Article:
Mashable: How to learn calligraphy online . “Calligraphy may make you think of parchment scrolls and feather quills, but it’s also a popular modern art and crafts activity that millions of people around the world study and practice. This visual art can be a very rewarding hobby, offering a relaxing, almost meditative creative exercise. A few hours practice a week should give you some decent basic calligraphy skills within a matter of months. (Some talented calligraphers even turn their hobby into a profitable sideline by designing invitations, posters, flyers, and the like.)”
Getty: To Hold Nature in the Hand: Revealing the Wonders of the Mira Calligraphiae Monumenta. “Small enough to hold in the hand, the allure of the Mira Calligraphiae Monumenta (Wondrous Monuments of Calligraphy) in the Getty Museum’s collection of manuscripts is undeniable. Hold the book close enough, and the butterflies seem to quiver before your eyes and the fruit looks good enough to eat….Viewable in a newly published facsimile and online, readers can now appreciate the impossibly tiny spiraling micro-writing; observe the subtle differences between the green leaves of the crossed tulips; almost feel the rusting surface of the apple; and be delighted by the hair-fine web spun by the spider.”
The Getty Iris: Two Intricate Calligraphy Pages from the Sixteenth-Century Manuscript “Mira Calligraphiae Monumenta” Have Been Decoded for the First Time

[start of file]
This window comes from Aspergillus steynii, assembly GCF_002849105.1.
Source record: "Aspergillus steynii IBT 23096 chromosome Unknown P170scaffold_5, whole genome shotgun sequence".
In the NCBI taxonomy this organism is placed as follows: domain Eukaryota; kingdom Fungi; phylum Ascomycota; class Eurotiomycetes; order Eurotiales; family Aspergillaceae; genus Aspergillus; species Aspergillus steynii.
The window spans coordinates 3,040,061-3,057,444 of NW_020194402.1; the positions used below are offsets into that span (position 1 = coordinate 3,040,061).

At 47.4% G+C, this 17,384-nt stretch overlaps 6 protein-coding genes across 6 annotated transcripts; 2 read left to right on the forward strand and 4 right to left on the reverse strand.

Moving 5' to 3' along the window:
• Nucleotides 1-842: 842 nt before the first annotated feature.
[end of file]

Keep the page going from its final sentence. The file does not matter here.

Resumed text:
The Getty Iris, with a side of “Oh, WOW” -: Two Intricate Calligraphy Pages from the Sixteenth-Century Manuscript “Mira Calligraphiae Monumenta” Have Been Decoded for the First Time. “One letter of a Latin text on a page of sixteenth-century parchment captivated my attention for three hours. I consulted dictionaries to determine potential Latin words that might shed light on the myriad possibilities for this letterform. I used magnifying glasses to zoom in on the letter to find any hidden clues; shapes that might lead me in a better direction. It took fully three hours for me to realize that this letter was an uppercase Z.” Visit the article if only to look at the images. The lettering is unreal.
Wales for Peace: Welsh Book of Remembrance now searchable online from Remembrance Day 2017, after two years’ effort by volunteers
Wales for Peace: Welsh Book of Remembrance now searchable online from Remembrance Day 2017, after two years’ effort by volunteers . “The beautiful, leather bound Book of Remembrance contains on velum parchment – illuminated in gold leaf, fine ink and calligraphy – the names of over 40,000 ‘men and women of Welsh birth and parentage, and of all those belonging to the regiments of Wales, who gave their lives in the war 1914-1918.’ Researched and compiled by hand through the 1920s by a women working with renowned calligrapher Graily Hewitt of Lincoln’s Inn and the Gregynog Press, the book is the Roll of Honour to accompany the WW1 War Memorial in Cathays Park, opened by King Edward VII in 1928. Opposite Wales’ War Memorial, the Temple of Peace – opened in 1938 – was built to house the book, and in memory of those who had lost their lives, to […]
Daily Sabah: Qurans by master calligraphers digitalized for new project. “From Quran copies by calligraphers Derviş Ali, Hüseyin Efendi, Kebecizade Mehmed Vasfi Efendi and Mustafa Hamid Boyabadi to paintings by Osman Hamdi Bey, Fausto Zonaro, Ivan Ayvazovski and Şeker Ahmed Paşa, Sakıp Sabancı Museum’s ambitious digitalization project digitalSSM brings together an impressive collection of manuscripts and paintings.” The Web site is at digitalssm.org. And while there is an “English” button on it for navigating, I found I got more information by letting Google translate each page.